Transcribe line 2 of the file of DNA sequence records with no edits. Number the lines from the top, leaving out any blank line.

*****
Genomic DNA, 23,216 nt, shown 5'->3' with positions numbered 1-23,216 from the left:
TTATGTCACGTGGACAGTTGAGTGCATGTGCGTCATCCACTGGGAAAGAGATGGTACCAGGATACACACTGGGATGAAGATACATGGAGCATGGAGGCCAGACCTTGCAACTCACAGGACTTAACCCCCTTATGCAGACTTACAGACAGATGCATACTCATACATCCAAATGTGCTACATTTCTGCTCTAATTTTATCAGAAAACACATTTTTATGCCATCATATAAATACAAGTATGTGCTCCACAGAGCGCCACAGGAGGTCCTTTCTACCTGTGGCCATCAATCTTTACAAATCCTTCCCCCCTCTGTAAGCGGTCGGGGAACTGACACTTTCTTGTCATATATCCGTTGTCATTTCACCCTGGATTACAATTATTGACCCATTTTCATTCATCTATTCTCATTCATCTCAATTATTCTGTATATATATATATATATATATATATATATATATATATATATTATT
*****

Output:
TTATGTCACGTGGACAGTTGAGTGCATGTGCGTCATCCACTGGGAAAGAGATGGTACCAGGATACACACTGGGATGAAGATACATGGAGCATGGAGGCCAGACCTTGCAACTCACAGGACTTAACCCCCTTATGCAGACTTACAGACAGATGCATACTCATACATCCAAATGTGCTACATTTCTGCTCTAATTTTATCAGAAAACACATTTTTATGCCATCATATAAATACAAGTATGTGCTCCACAGAGCGCCACAGGAGGTCCTTTCTACCTGTGGCCATCAATCTTTACAAATCCTTCCCCCCTCTGTAAGCGGTCGGGGAACTGACACTTTCTTGTCATATATCCGTTGTCATTTCACCCTGGATTACAATTATTGACCCATTTTCATTCATCTATTCTCATTCATCTCAATTATTCTGTATATATATATATATATATATATATATATATATATATATATTATT